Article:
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Jewish Families of Volhynia (Wolin) Gubernia

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  • Beile Rebecca Feldman (b. - c.1884)
    According to Bernard Feldman, Beile died when her son Sam was about five years old. Sam did not remember her.
  • Jehudah Leib Feldman (c.1840 - c.1919)
    Jehudah married twice; the name of the second wife is unknown. He was an overseer for some property owned by the Czar or perhaps other nobility. Jehudah was lynched by Bolsheviks, according to Bernard ...
  • Beile Feldman (c.1894 - d.)
    Beile arrived in the USA on the same ship as Zenia Zaber. She was 18 yrs old, single, and a seamstress.
  • Betty V. Gordon (1902 - 1988)
    Cyrille Gordon Goode has a wonderful newspaper clipping, undated, entitled "Attractive Bride of Jewish Rabbi" which includes a photo. Betty Gordon had two subsequent marriages according to Cyrille. Her...
  • Meyer Zack (1887 - 1962)
    The 1910 U.S. Census for Detroit states that Meyer came to the USA in 1909.

Volhynia Gubernia - Other Names: Volinskaya, Wolin, Wolyn, Wolina, Wolinsk, Volinski, Wolinski, Volenskii, Wolenskj, Wolenskja, Volin, Volyn.

Volhynia was located in what is now northwest Ukraine, on the border with Poland and Belarus.

Volhynia was ruled by Poland until the late 18th century, when Poland was partitioned by the Prussian, Austrian, and Russian empires. After the partition of Poland, Volhynia was a gubernia, or province, of the Russian Empire until 1919, when the western part of Volhynia once again became part of Poland. In 1945 the entire area of the Volhynia Gubernia was absorbed into the Soviet Union, but the gubernia system was no longer used and the Volhynia name was used to identify a smaller region, called an oblast, in the western part of the old gubernia. Most of what was the Volhynia Gubernia is now in Ukraine, with a small part of northern Volhynia in Belarus.

Major cities and towns in and around Volhynia include Zhitomir (the former capital), Rovno, Lutsk, Kovel, and Novograd-Volinsk.

Pre World War I Districts of Volhynia

The districts of the province of Volhynia and their 1897 populations were:

  1. Vladimir-Volynsky Pop. 198,688
  2. Dubno Pop. 158,734
  3. Zhytomir Pop. 281,387
  4. Zaslavl Pop. 93 381
  5. Kovel Pop. 121,326
  6. Kremenets Pop. 196,751
  7. Lutsk Pop. 203,761
  8. Novograd-Volynsky Pop. 273,123
  9. Ovruch Pop. 194,976
  10. Ostrog Pop. 166,882
  11. Rovno Pop. 275,119
  12. Starokonstantinov Pop. 211,768

The districts were named for their capital cities, which are listed below, with their populations -- Jewish and non-Jewish -- from the Russian Census of 1897.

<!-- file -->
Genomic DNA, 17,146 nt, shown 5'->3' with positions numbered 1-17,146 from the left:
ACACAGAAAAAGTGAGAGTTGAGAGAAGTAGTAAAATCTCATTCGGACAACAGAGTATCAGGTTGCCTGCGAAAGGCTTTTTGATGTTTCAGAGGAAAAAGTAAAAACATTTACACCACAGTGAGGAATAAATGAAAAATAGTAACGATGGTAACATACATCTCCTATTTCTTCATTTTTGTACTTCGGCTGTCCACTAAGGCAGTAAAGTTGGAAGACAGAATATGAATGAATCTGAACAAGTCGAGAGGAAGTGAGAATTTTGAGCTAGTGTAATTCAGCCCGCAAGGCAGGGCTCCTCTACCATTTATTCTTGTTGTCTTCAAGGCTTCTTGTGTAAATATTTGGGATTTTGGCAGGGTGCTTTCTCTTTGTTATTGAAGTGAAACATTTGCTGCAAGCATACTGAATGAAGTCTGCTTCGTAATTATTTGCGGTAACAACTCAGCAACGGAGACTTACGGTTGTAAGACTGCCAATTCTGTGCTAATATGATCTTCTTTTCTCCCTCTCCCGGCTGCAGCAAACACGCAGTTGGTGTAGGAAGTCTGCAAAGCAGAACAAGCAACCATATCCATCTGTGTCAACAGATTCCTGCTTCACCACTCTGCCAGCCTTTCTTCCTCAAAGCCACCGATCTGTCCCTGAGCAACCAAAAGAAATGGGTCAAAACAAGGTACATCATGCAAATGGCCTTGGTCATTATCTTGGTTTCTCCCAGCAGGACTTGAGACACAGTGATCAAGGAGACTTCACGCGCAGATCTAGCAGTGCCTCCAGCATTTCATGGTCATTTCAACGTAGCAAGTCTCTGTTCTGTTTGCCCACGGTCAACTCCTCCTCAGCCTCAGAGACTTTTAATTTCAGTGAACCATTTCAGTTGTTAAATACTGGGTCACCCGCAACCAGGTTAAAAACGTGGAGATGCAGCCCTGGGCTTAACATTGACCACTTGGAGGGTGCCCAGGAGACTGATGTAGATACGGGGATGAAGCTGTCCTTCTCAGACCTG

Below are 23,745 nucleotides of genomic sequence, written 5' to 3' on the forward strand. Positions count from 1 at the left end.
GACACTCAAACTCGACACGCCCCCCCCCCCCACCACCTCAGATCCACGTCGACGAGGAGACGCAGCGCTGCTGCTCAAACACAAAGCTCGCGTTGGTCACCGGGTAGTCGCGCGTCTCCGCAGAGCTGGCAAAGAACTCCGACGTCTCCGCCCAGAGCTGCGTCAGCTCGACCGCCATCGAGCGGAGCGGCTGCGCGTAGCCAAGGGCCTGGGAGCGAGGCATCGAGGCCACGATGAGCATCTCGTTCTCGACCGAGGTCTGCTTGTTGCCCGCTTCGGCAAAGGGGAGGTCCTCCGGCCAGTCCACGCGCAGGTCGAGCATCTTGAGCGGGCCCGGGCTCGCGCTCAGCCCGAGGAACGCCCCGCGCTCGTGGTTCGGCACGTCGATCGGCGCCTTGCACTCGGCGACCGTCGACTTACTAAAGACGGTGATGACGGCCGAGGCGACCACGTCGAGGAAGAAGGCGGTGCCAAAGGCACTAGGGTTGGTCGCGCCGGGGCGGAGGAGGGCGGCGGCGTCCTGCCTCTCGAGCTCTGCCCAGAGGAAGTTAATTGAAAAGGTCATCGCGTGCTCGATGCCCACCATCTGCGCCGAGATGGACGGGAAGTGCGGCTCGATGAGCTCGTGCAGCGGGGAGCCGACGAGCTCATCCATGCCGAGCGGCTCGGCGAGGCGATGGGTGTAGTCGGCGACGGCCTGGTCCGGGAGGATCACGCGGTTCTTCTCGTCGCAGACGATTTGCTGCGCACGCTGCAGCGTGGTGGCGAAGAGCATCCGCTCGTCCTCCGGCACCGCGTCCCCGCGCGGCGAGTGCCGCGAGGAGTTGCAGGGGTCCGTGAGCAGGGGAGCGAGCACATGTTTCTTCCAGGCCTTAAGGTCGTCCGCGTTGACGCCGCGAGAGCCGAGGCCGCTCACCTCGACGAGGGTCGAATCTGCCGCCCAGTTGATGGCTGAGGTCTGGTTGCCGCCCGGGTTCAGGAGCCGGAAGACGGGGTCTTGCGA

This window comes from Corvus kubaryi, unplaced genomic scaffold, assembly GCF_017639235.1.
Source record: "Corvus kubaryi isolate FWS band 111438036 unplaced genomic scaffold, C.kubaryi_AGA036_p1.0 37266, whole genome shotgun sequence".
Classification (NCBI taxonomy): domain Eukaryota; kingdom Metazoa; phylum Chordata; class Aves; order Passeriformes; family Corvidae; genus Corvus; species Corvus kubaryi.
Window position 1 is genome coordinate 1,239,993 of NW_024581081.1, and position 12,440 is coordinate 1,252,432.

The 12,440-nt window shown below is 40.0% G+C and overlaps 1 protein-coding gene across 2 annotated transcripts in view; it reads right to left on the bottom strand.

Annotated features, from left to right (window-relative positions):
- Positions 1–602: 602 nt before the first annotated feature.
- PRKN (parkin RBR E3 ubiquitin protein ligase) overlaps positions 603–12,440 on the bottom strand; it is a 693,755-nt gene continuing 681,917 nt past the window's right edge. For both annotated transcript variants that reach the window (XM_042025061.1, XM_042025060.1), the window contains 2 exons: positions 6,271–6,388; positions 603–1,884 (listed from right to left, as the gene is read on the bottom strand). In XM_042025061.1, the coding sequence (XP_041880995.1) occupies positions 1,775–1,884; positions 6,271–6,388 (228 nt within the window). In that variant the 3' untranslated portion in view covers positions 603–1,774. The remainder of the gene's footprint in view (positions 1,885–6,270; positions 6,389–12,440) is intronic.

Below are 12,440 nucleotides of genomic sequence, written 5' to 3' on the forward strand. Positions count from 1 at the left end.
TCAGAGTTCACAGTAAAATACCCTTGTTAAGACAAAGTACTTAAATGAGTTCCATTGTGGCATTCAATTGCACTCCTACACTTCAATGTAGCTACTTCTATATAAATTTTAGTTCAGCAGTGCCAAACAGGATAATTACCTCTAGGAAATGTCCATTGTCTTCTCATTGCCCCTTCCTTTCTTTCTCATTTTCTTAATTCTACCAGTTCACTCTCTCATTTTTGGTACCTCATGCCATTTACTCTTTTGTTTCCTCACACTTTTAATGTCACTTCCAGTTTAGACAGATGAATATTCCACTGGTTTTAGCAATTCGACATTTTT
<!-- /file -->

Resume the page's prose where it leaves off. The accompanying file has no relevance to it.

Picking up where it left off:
• Zhytomir – 65 895 (Jewish – 30 572, Russian – 16 944, Ukrainian – 9 152)
  • Rovno – 24 573 (Jewish – 13 704, Russian – 4 278, Ukrainian – 4 071)
  • Kremenets – 17 704 (Ukrainian – 8 322, Jewish – 6 476, Russian – 1 863)
  • Kovel – 17 697 (Jewish – 8 502, Russian – 4 828, Ukrainian – 2 093)
  • Novograd-Volynsky – 16 904 (Jewish – 9 363, Russian – 2 939, Ukrainian – 2 662)
  • Starokonstantinov – 16 377 (Jewish – 9 164, Ukrainian – 4 886, Russian – 1 402)
  • Lutsk – 15 804 (Jewish – 9 396, Russian – 2 830, Ukrainian – 1 478)
  • Ostrog – 14 749 (Jewish – 9 185, Ukrainian – 2 446, Russian – 2 199)
  • Dubno – 14 257 (Jewish – 7 096, Russian – 2 962, Ukrainian – 2 474)
  • Zaslavl – 12 611 (Jewish – 5 991, Ukrainian – 3 990, Russian – 1 722)

Ukrainian Towns With Jewish Communities By District

Zhytomir

Rovno

Kremenetz

Zaslav

  • Antoniny [Rus], Antonin [Yid]
  • Bilohorodka [Ukr], Belogorodka [Rus], Bielogorodka [Yid]
  • Hritsiv [Ukr], Gritsev [Rus], Ritzev [Yid]
  • Izyaslav [Ukr], Zaslav [Rus], Zaslov [Yid]
  • Kornitsa [Rus], Kornitza [Yid], Kornytsya [Ukr]
  • Shepetivka [Ukr], Shepetovka [Rus, Yid]
  • Slavuta [Ukr, Rus], Slovita [Yid]
  • Sudilkov [Rus], Sudylkiv [Ukr]
  • Yurovshchyna [Ukr, Rus], Labun [Yid]

Kovel

Novograd-Volynsky

  • Baranivka [Ukr], Baranovka [Rus, Yid]
  • Berezdiv [Ukr, Yid], Berezdov [Rus]
  • Dovbysh [Rus, Ukr], Markhlevsk [Rus, 1927-35], Shchors'k [Rus, 1939-44]
  • Horodnytsya [Ukr], Gorodnitsa [Rus], Horodnitza [Yid]
  • Kamennyy Brod [Rus], Kameny Brod [Yid], Kam'ianiy Brid [Ukr]
  • Korets [Rus, Ukr], Korzec [Pol], Koretz [Yid]
  • Krasnostav [Rus, Ukr]
  • Lyubar [Rus, Ukr], Lieber Tov [Yid]
  • Miropol' [Rus], Myropil' [Ukr], Miropolye [Yid]
  • Nova Chortoriya [Ukr], Novaya Chartoriya [Rus], Nay-Tshertriye [Yid]
  • Novohrad-Volyns'kyy [Ukr], Novograd Volynskiy [Rus], Zvhil [Yid]
  • Ostropil' [Ukr], Ostropol' [Rus], Ostropolia [Yid]
  • Polonne [Ukr], Polonnoye [Rus], Polona [Yid]
  • Poninka [Rus, Ukr, Yid]
  • Rohachiv [Ukr], Rogachëv [Rus], Ratchiv [Yid]
  • Romaniv [Ukr, since 2003], Dzerzhyns'k [Ukr, 1933-2003], Romanov [Rus, Yid], Dzerzhinsk [Rus, 1933-2003]
  • Sokolov [Rus], Sokoliv [Ukr]
  • Yemil'chyne [Ukr], Emiltchina [Yid], Yemil'chino [Rus]

Starokonstantinov

Lutsk

Ostrog

Ovruch

Dubno

Rovno

Vladimir-Volynsky (Vladimir)